With the aid of our steadycam device, we take a walking tour of the Daihatsu exhibit. The car in the cover photo is the Daihatsu Copen, a popular roadster in the Japanese Kei car class. (video © CarNichiWa.com)
Meanwhile, Daihatsu’s Tempo concept presents the idea of “a new genre space-commercial vehicle,” creating a new form of mini commercial vehicle on a small front-wheel-drive platform. The automaker says Tempo could be used as a moving sales vehicle and product display.
Daihatsu says it seeks to enter new markets by taking advantage of the features of its front-engine, FWD layout, such as the ease of driving and getting in and out. Tempo makes full use the flexible floor space, while a large gull-wing door with LED lighting is installed on the passenger side and includes a counter for added convenience.
Daihatsu also showed the D-base, a vehicle that it says embodies the concept of its next-generation compact cars. The “environmentally friendly” car is equipped with an internal combustion engine that incorporates Daihatsu’s advanced e:S technology.
Daihatsu at the 2016 Tokyo Auto Salon by CarNichiWa.com
January 2016 – While this long-running brand had a brief fling in the U.S. market under its own banner, Daihatsu keeps going strong in Japan where it builds mini vehicles of all shapes and sizes.
The Daihatsu Copen is a popular roadster in the Japanese Kei car class. The beauty of its design is more than skin deep since it employs composite body panels that can be removed and replaced with customized components.
Daihatsu introduced several Copen concepts at Tokyo. The first (above) is called the Copen Cero Coupe. We thought the enclosed cabin might take some of the fun away, yet we must admit that it does look quite pleasing in person.
The Copen Robe Shooting Brake (wagon) turns the car into a hatchback for added versatility. Of course, this isn’t the first time this has been tried. Cars like the Pontiac Fiero and Toyota MR2 offered endless opportunities for customization. Nissan also sold a car called Pulsar in the 1990s with a liftgate that could be replaced with a wagon-style shell.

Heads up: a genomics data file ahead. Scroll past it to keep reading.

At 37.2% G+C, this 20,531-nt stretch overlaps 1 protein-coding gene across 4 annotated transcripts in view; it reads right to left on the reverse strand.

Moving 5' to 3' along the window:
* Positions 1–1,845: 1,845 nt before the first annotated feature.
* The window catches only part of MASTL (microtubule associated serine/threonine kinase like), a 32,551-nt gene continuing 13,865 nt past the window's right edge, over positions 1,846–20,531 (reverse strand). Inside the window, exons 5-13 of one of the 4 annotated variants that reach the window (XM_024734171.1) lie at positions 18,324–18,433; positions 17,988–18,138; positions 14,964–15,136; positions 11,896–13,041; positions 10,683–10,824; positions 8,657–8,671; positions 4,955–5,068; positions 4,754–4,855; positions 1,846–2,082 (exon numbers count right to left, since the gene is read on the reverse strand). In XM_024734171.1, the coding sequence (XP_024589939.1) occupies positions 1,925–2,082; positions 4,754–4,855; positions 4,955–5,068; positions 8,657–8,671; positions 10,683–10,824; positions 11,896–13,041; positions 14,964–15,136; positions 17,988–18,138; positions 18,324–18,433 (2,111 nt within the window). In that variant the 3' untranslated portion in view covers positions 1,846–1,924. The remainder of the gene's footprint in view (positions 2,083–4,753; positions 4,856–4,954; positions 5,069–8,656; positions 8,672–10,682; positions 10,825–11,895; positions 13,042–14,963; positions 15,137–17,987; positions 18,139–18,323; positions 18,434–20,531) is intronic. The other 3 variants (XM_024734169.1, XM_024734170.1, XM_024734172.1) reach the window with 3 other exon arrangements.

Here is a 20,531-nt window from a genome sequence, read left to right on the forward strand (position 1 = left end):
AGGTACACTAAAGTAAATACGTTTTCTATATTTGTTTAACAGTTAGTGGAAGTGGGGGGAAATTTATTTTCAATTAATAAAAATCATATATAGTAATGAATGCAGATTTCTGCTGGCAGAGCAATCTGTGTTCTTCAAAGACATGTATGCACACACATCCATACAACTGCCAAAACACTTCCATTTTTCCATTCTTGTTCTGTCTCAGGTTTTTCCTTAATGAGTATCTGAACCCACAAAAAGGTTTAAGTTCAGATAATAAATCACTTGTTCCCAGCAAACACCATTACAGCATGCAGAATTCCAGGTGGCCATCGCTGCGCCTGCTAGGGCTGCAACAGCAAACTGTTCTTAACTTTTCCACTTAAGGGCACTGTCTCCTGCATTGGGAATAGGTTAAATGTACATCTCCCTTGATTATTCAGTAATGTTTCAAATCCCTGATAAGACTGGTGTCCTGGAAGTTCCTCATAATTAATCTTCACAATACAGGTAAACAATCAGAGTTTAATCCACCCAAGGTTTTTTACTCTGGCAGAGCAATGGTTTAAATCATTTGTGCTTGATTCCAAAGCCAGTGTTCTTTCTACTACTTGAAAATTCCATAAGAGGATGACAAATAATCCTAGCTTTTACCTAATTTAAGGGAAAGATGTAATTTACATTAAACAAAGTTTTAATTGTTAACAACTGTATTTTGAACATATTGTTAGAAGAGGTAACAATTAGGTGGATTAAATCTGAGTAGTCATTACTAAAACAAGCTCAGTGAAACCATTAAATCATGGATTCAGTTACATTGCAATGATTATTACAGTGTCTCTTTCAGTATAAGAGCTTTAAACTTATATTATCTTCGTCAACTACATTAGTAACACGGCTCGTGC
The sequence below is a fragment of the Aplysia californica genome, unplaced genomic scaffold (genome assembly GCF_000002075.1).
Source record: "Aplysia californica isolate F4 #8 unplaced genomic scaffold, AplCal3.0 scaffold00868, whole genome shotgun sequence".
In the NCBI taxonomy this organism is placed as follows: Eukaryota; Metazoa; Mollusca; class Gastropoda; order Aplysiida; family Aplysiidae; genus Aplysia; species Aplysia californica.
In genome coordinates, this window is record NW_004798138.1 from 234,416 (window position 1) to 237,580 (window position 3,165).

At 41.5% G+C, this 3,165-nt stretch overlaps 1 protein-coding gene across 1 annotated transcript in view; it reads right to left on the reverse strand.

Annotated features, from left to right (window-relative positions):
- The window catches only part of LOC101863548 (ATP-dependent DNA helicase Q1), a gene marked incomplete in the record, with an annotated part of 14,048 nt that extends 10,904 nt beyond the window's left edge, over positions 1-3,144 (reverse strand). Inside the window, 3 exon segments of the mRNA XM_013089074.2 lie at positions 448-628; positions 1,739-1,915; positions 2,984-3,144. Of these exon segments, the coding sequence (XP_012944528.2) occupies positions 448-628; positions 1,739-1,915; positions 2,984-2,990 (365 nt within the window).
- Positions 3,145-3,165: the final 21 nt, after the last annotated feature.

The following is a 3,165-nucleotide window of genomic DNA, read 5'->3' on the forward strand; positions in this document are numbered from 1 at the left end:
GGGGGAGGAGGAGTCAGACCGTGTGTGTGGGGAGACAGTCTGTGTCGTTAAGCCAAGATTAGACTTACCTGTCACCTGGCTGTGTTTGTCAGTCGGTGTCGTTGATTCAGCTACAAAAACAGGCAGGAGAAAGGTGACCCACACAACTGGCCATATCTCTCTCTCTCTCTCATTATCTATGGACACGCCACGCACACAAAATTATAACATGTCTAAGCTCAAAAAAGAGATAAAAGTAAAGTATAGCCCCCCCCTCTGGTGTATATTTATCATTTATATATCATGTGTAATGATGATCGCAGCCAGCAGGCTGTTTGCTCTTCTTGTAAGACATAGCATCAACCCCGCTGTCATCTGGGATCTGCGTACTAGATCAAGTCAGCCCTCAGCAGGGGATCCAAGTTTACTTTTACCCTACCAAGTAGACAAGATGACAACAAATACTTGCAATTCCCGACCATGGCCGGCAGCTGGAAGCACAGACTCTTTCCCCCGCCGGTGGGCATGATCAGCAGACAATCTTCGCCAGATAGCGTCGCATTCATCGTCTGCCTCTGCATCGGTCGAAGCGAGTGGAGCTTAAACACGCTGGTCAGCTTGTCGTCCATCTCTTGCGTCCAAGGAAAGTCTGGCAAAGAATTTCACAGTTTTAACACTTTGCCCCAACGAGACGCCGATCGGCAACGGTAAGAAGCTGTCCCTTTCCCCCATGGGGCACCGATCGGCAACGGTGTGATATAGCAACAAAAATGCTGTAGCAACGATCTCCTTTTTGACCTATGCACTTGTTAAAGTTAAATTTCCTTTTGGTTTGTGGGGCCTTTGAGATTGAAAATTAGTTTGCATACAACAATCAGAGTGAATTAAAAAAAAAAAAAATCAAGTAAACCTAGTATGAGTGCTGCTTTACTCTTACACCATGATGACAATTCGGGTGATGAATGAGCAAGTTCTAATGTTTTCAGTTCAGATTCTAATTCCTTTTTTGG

Take a look at Daihatsu’s display in our walk-through video. The green and yellow cars shown here are spinoffs of Daihatsu’s Cast minicar that was introduced last year in Japan. (video © CarNichiWa.com)
Daihatsu showed four customized Cast models. The green car above is called Activa, with an additional sibling (see our video) dubbed Cast Activa Off Road. The yellow car is the Cast D-Sport version, and a white car (in the video) is the Cast Sport Race version.
Boxlike Kei cars epitomized by the Daihatsu Wake (above) take full advantage of Kei car’s height limitations. Honda’s N-BOX remains a top seller in this class. Wake is also sold as the nearly identical Toyota Pixis Mega. Kei car badge engineering is not new in Japan (Toyota owns controlling interest in Daihatsu). Suzuki and Mitsubishi also share their Kei cars with other brands.
Although it’s difficult to see in our picture (above), the in-dash display was showing Daihatsu’s clever Wake ads that still put a grin on my face. Sitting behind the wheel and in the second-row, I’m amazed at how roomy Wake is inside for a vehicle with such a tiny footprint.
News source for Toyota/Daihatsu press conference, associated photos, video and press release courtesy Toyota Motor Corp. Japan
Photos and videos from 44th Tokyo Motor Show and 2016 Tokyo Auto Salon © 2015-2016 CarNichiWa.com
Story © 2016 CarNichiWa.com